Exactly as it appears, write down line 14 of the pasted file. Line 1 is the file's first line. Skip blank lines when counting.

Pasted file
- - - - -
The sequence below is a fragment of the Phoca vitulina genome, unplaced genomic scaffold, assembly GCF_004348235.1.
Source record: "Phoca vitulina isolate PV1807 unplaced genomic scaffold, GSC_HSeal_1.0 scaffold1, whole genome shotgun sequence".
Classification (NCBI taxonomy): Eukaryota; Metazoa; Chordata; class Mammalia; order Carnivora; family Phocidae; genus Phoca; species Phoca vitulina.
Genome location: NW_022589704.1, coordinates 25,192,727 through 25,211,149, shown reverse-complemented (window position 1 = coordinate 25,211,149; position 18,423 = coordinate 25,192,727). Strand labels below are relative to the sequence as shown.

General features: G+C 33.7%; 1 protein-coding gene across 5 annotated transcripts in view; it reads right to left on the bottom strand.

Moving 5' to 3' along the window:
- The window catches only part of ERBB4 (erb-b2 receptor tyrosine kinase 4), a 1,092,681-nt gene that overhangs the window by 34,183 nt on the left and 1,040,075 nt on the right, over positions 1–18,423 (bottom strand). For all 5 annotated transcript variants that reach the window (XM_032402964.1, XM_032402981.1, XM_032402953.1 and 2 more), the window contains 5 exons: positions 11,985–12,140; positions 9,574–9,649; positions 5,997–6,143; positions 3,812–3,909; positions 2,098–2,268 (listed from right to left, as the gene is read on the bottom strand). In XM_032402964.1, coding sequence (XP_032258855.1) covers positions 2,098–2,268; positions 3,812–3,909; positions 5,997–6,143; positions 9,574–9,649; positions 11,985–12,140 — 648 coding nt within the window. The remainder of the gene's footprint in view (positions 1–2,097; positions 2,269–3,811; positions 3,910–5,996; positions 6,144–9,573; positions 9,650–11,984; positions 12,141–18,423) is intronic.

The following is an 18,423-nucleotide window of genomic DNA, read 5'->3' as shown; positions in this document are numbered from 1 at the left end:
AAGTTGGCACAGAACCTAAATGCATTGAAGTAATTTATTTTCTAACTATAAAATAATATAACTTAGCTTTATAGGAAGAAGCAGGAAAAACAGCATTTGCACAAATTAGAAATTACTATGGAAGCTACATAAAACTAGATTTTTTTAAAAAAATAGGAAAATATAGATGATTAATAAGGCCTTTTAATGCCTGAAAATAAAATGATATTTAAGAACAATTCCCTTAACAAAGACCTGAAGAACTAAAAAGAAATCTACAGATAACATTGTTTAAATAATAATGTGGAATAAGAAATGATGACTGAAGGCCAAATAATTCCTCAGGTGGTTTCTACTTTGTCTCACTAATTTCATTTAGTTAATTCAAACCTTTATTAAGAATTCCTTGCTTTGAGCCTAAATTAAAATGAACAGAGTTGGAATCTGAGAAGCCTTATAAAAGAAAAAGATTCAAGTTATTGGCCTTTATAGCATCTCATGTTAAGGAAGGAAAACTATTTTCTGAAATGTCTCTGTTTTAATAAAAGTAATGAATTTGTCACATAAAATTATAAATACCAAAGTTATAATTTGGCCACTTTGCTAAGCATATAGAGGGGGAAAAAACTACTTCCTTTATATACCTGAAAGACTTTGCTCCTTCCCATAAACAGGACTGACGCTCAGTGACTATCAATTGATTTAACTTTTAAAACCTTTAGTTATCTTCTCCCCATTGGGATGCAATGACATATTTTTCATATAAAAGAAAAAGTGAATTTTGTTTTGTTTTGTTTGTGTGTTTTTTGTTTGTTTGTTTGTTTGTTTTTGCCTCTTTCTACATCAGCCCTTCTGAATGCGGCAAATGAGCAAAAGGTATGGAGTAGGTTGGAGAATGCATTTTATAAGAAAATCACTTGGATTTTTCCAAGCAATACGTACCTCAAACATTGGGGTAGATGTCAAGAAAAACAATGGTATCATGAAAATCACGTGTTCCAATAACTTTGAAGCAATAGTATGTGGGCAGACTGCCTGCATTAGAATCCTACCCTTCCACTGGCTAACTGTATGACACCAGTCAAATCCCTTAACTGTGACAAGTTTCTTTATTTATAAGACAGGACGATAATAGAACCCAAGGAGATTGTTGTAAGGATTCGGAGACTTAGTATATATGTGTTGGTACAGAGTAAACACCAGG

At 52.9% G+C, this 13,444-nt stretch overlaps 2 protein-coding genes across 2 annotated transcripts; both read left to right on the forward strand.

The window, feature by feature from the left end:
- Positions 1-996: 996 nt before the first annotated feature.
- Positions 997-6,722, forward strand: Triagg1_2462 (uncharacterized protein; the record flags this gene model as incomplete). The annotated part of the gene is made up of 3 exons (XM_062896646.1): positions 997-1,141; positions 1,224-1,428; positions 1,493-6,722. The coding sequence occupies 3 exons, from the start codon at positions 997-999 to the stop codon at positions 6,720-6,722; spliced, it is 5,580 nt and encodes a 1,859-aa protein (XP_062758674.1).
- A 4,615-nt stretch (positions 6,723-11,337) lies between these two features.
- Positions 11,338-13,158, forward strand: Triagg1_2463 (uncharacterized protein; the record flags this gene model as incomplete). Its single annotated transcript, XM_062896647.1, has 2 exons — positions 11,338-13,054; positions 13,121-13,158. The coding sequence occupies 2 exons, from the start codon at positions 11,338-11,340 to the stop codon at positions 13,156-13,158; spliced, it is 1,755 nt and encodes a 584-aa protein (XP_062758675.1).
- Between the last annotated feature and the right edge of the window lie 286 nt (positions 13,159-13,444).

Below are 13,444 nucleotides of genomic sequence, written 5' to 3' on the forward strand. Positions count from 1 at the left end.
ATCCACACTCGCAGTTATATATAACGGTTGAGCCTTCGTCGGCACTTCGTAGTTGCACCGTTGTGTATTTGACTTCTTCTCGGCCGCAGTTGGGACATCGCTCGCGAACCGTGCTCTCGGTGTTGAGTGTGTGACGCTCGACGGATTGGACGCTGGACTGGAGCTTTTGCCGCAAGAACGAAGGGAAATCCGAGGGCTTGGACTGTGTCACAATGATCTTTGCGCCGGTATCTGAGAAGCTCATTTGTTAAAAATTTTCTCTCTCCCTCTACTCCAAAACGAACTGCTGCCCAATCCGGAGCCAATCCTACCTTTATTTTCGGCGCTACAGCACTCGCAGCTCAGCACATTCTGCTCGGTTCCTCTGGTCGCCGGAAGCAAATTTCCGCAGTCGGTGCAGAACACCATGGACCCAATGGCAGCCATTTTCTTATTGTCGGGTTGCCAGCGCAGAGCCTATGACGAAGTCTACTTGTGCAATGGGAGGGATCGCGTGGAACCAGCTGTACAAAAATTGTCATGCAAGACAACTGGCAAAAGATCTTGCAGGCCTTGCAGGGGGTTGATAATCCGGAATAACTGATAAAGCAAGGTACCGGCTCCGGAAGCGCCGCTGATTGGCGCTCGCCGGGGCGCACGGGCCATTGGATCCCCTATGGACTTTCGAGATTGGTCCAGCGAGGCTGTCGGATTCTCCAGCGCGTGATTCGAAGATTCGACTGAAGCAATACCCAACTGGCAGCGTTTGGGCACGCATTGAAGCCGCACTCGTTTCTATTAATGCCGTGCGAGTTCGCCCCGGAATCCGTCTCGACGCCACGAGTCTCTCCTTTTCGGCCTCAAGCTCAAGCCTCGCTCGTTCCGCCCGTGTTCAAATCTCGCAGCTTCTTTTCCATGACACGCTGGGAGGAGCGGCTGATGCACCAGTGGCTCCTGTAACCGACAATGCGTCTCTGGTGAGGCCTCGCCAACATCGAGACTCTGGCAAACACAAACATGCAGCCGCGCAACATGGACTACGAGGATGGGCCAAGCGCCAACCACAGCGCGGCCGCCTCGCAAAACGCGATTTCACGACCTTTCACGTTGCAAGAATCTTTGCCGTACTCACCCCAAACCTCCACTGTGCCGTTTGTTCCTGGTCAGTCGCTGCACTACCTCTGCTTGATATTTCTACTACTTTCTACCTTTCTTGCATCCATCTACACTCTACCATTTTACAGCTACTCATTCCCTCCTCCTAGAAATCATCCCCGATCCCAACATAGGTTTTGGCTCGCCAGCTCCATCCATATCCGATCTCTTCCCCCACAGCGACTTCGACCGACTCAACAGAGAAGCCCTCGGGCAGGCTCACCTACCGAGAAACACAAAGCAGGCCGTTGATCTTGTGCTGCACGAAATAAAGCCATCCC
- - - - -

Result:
- A 4,615-nt stretch (positions 6,723-11,337) lies between these two features.